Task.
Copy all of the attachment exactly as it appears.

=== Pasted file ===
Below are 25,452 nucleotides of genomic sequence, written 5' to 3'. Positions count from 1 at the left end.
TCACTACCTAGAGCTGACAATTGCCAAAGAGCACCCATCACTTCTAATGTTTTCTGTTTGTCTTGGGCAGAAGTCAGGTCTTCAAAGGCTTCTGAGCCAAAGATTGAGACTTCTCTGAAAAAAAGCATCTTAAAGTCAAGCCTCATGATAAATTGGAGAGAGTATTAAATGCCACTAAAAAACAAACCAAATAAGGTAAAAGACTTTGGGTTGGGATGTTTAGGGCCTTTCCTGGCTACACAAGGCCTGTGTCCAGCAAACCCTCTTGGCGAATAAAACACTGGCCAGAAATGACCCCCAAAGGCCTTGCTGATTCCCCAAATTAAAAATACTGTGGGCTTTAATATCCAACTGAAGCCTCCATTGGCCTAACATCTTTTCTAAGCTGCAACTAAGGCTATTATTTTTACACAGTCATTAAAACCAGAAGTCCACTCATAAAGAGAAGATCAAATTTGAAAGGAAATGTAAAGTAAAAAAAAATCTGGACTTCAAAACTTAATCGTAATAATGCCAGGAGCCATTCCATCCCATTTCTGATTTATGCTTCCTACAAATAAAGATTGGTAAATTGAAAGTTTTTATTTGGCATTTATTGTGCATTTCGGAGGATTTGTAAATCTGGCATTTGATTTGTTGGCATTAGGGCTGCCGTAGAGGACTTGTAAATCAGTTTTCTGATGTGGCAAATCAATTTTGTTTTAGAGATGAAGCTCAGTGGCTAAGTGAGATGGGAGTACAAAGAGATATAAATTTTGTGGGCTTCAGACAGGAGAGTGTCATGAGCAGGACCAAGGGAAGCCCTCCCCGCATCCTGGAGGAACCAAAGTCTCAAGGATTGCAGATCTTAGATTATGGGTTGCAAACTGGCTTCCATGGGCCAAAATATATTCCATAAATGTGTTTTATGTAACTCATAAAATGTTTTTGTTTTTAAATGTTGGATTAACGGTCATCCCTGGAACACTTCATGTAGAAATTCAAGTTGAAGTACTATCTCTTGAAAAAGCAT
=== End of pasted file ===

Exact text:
Below are 25,452 nucleotides of genomic sequence, written 5' to 3'. Positions count from 1 at the left end.
TCACTACCTAGAGCTGACAATTGCCAAAGAGCACCCATCACTTCTAATGTTTTCTGTTTGTCTTGGGCAGAAGTCAGGTCTTCAAAGGCTTCTGAGCCAAAGATTGAGACTTCTCTGAAAAAAAGCATCTTAAAGTCAAGCCTCATGATAAATTGGAGAGAGTATTAAATGCCACTAAAAAACAAACCAAATAAGGTAAAAGACTTTGGGTTGGGATGTTTAGGGCCTTTCCTGGCTACACAAGGCCTGTGTCCAGCAAACCCTCTTGGCGAATAAAACACTGGCCAGAAATGACCCCCAAAGGCCTTGCTGATTCCCCAAATTAAAAATACTGTGGGCTTTAATATCCAACTGAAGCCTCCATTGGCCTAACATCTTTTCTAAGCTGCAACTAAGGCTATTATTTTTACACAGTCATTAAAACCAGAAGTCCACTCATAAAGAGAAGATCAAATTTGAAAGGAAATGTAAAGTAAAAAAAAATCTGGACTTCAAAACTTAATCGTAATAATGCCAGGAGCCATTCCATCCCATTTCTGATTTATGCTTCCTACAAATAAAGATTGGTAAATTGAAAGTTTTTATTTGGCATTTATTGTGCATTTCGGAGGATTTGTAAATCTGGCATTTGATTTGTTGGCATTAGGGCTGCCGTAGAGGACTTGTAAATCAGTTTTCTGATGTGGCAAATCAATTTTGTTTTAGAGATGAAGCTCAGTGGCTAAGTGAGATGGGAGTACAAAGAGATATAAATTTTGTGGGCTTCAGACAGGAGAGTGTCATGAGCAGGACCAAGGGAAGCCCTCCCCGCATCCTGGAGGAACCAAAGTCTCAAGGATTGCAGATCTTAGATTATGGGTTGCAAACTGGCTTCCATGGGCCAAAATATATTCCATAAATGTGTTTTATGTAACTCATAAAATGTTTTTGTTTTTAAATGTTGGATTAACGGTCATCCCTGGAACACTTCATGTAGAAATTCAAGTTGAAGTACTATCTCTTGAAAAAGCAT